Voters will not be given a chance to decide if the Blaine County Commission should expand its board from three members to five.
Commissioners Tom Bowman and Dennis Wright rejected a resolution proposing the change, put forth by Commission Chairwoman Sarah Michael, during a hearing Tuesday at the Old County Courthouse in Hailey.
If the resolution had passed, the expansion would have been presented to voters in the November 2006 election. If approved by voters, the two additional commissioners would not have run for election until November 2008.
Michael believes adding two additional commissioners would foster better representation, a more professional work environment, enhanced diversity and more power at the state level. The majority of the 10-member Blaine County Governance Committee, formed in May and composed of former elected officials and community leaders, agreed with Michael, as did several local citizens.
But Bowman and Wright felt the move was premature, especially since the county recently decided to hire a full-time administrator to assist the commissioners with their workload.
"I happen to believe that the process of going forward with an administrator is a good one," Wright said. "I can see some wisdom, I think, in giving that a chance to institutionalize and to let it work a couple years. If we still have weakness in the system then we can get this question (back on the table later)."
Bowman said he spoke with several former county commissioners, and most discouraged the expansion.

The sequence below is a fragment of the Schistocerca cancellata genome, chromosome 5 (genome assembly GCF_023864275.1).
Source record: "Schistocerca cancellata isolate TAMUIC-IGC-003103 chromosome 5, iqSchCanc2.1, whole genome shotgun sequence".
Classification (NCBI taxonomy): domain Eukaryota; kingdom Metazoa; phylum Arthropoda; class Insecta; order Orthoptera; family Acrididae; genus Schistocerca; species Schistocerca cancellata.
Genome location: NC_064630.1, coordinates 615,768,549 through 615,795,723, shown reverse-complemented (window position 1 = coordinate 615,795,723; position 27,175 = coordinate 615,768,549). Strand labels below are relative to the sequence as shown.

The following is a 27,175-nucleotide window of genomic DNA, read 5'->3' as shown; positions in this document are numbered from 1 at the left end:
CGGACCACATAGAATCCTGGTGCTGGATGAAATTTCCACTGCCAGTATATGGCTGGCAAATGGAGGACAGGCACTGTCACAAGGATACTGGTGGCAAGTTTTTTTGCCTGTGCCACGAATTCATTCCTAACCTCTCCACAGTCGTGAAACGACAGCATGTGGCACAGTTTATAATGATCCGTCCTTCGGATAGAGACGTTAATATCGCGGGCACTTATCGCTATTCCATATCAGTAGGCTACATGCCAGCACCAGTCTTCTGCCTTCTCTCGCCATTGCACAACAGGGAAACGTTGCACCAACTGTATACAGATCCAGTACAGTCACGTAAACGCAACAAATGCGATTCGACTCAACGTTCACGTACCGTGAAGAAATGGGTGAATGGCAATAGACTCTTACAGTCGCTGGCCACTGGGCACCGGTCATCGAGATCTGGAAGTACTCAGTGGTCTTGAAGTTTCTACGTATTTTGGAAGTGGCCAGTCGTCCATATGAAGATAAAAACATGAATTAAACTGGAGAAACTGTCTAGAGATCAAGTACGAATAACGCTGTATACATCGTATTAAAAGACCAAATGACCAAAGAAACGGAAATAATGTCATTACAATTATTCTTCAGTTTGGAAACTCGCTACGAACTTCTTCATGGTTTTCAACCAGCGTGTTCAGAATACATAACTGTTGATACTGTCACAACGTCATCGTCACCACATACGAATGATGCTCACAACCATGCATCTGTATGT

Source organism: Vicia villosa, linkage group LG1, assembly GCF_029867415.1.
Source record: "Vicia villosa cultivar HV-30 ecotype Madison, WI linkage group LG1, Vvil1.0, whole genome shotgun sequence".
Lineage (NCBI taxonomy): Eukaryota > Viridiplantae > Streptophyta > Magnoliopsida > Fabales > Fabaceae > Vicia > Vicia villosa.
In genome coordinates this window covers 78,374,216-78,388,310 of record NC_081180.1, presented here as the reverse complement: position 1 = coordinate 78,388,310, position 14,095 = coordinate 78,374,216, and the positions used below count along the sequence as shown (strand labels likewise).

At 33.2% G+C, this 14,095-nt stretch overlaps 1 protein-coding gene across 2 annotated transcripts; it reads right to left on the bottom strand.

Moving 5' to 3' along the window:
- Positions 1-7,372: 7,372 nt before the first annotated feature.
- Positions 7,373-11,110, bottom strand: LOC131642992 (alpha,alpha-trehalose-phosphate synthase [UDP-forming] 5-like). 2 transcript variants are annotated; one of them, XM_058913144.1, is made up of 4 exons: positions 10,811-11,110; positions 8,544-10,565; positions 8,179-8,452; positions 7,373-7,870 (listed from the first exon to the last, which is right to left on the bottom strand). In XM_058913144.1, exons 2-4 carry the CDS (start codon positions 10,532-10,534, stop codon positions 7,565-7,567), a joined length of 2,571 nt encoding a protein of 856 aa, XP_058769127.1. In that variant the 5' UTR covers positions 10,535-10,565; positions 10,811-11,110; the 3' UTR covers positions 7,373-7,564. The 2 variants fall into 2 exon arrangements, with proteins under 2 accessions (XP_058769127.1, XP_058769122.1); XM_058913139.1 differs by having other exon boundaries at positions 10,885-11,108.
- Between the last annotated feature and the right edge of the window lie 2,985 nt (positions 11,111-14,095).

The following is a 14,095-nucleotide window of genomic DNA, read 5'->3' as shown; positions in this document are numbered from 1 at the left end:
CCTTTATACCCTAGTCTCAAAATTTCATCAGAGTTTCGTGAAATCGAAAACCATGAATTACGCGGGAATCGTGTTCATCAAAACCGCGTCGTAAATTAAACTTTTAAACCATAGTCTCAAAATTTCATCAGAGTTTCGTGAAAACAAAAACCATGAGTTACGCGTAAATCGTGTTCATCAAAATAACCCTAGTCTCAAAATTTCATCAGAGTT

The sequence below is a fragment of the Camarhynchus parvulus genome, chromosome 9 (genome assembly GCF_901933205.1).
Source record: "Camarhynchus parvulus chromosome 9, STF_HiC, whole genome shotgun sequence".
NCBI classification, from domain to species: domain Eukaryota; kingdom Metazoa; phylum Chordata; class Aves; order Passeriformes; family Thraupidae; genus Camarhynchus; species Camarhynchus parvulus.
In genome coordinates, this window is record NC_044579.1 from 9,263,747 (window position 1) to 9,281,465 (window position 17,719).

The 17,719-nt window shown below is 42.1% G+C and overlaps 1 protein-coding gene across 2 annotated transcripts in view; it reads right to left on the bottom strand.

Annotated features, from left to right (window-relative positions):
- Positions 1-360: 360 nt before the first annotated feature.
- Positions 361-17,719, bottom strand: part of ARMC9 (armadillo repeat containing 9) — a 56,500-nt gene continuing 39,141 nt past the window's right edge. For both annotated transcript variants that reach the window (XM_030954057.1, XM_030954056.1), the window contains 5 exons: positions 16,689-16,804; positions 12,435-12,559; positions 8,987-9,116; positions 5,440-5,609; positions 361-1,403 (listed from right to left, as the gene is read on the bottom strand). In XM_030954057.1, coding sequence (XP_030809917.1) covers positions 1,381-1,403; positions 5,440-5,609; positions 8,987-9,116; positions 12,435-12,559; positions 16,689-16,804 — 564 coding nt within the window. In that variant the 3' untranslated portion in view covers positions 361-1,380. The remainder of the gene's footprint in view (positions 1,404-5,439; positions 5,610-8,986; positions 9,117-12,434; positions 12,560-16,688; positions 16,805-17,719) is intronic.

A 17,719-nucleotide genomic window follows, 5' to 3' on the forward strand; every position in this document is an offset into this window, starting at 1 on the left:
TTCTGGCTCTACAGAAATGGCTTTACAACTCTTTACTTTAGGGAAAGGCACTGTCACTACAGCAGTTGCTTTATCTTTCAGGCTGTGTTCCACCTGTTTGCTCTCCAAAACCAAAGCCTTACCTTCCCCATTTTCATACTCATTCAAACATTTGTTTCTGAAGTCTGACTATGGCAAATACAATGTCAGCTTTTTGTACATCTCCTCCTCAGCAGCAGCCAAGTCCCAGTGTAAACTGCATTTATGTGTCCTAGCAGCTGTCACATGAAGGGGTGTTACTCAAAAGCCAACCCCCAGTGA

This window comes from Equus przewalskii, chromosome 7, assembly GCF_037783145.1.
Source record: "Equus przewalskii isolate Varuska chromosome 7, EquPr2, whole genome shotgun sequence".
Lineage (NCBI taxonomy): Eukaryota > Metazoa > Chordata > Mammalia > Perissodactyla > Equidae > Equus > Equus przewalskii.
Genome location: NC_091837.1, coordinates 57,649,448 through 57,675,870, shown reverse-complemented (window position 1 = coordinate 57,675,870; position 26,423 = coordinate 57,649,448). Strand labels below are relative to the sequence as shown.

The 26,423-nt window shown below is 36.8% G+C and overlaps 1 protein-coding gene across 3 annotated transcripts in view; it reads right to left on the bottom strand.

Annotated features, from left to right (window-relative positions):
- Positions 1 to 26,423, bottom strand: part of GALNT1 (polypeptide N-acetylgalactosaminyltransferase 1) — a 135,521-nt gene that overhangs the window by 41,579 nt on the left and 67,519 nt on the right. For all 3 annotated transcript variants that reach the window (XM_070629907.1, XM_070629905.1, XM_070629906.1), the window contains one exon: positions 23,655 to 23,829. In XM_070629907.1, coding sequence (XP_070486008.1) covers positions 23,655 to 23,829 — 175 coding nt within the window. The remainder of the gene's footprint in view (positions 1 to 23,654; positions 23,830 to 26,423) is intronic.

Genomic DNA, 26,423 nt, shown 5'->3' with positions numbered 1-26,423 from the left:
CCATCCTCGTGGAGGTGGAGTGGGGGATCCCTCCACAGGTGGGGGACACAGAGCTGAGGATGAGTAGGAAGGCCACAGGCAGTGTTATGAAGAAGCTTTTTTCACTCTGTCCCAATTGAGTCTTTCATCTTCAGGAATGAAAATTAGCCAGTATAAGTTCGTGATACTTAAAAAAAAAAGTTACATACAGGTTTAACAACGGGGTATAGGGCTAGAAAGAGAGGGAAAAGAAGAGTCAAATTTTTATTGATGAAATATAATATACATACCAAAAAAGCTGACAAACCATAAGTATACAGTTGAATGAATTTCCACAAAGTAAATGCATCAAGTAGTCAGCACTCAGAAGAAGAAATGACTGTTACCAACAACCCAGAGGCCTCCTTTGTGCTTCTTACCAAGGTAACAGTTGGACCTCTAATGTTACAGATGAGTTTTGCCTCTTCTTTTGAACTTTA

"(They) thought it would slow government down," Bowman said. "It's sometimes hard to get a decision out of three members, and five would make it worse."
Like Wright, Bowman believes the administrator position should be given some time to see if it's effective.
Bowman, who represents District 2, or the mid-valley, also questioned whether expanding the commission would really translate into better, more diverse representation, since the entire electorate could vote for any of the commission candidates, regardless of their district.
"Hailey would be choosing county commissioners for the whole county," he said. "When you say we'll have broader representation, we really might be homogenizing representation more."
Wright, who will be resigning from the commission after 10 years this fall, also expressed concern that there is not enough time to educate the public on the expansion.
"I'm not sure at this time we even necessarily have time to thoroughly educate people on what they would be voting on in November," he said.
"Expect a petition; you will see a petition," Al Lindley, a Hailey resident who once served as the city's mayor, told Bowman and Wright after their decision.
Two county commission candidates—Mickey Garcia and Dale Ewersen—expressed support for Michael's resolution and the expansion. Garcia is running against Michael in District 3, which represents the north county. Ewersen, a Republican from Bellevue, is running against Democrat Larry Schoen, who owns a farm near Silver Creek, to replace Wright in District 1, which covers the south county.
Schoen expressed apprehension over the expansion last week. Like Bowman and Wright, he believes the administrator should be tested first.
Garcia said the county commission should be treated like a corporate board "and I don't know of any corporate boards with three members."
He added that he's not a fan of expanding government, and that Michael's resolution isn't seeking to do that.
"I don't see it as an expansion of government but making it more efficient," he said. "I see a lot of misunderstanding from the public. I'm looking for more efficient, straightforward government."